May I ask for your guidance, Mr. Speaker? The right hon. Gentleman is now explaining the uses to which premises may be put without becoming subject to development charge, and exactly what these uses are is dealt with in Statutory Instrument No. 1131. I suggest that it obviously is not easy for us entirely to understand the exact effect of the Regulations which the House is considering at the present moment, if the Minister is precluded from explaining what are the uses which are dealt with in this other Order. Speaking for myself, it certainly would be helpful if that particular matter could be dealt with. I ask for your Ruling upon this matter as to whether, in order to understand what the House is now being asked to approve, we might not have the matter explained to us, even though that does deal with another Order which, under the provisions of the Act, has to be prayed against and does not require the affirmative consent of the House.

Mr. Speaker

I am afraid that I cannot accept the proposition which the hon. Member has put forward. My advice was asked on the classes which have been referred to, and I indicated quite clearly that we cannot discuss what is already in the Order and therefore has been passed by the House and has nothing, except by way of definition, to do with these Regulations. We cannot go back and discuss what is in an Order which has been passed by the House. These are really definitions and nothing else, and if the hon. Member cannot understand what is referred to, he must refer back to the previous Order which will give him the information he requires.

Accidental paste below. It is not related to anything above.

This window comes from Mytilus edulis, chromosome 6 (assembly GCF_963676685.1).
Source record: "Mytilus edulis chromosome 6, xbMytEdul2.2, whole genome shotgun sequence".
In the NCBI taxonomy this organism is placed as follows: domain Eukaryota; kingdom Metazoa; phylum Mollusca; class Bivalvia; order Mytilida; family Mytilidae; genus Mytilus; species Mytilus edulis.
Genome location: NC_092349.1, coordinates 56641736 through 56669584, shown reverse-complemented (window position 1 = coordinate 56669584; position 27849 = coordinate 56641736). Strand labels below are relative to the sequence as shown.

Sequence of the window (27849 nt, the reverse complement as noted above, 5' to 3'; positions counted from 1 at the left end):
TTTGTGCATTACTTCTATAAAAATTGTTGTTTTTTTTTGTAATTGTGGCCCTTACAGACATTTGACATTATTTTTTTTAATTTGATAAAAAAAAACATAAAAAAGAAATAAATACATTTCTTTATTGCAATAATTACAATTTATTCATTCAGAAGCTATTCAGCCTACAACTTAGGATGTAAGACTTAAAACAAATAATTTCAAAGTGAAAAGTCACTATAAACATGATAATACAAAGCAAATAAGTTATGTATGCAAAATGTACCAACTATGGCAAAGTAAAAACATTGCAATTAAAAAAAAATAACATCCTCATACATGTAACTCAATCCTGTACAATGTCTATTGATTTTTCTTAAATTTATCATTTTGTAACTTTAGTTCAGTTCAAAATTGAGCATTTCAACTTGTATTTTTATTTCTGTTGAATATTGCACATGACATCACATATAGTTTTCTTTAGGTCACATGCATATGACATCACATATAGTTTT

Mr. R. S. Hudson (Southport)

Further to that point of order. I quite realise that it is not open to the House under the Rules of Order to discuss the contents of the various classes in the Order. What I do submit, Mr. Speaker, is that it is competent for us to ask the Minister to explain why, in respect of certain classes and certain classes only, the change from one class to another does not carry any development charge. I am not querying the content of the individual classes, but the effect of the Regulations which we are now discussing is to say that the change of use from one class to another, and not to all, is permitted without a development charge. I suggest that it is in order for us to ask the Minister to explain why he selected certain classes and not others for this particular privilege.

Mr. Speaker

I think not; I think that would be wrong. The question which the right hon. Gentleman would be asking is: why is something omitted from the Order?

Mr. Hudson


Mr. Speaker

Surely, if the right hon. Gentleman asks for an explanation of what this means, and, therefore, why is not something else in the Order, that would be incorrect?

Mr. Hudson

No, I am asking why he has selected these classes in particular. It must be in order to ask why he selected certain classes for this privilege, even if we do not go on to ask him why he selected certain others. There must be some reason.

Mr. Speaker

I am a little nervous in these Debates lest we should range widely over the whole subject. If it is limited to that subject and to nothing else, then I should be prepared to admit it.

Mr. Dalton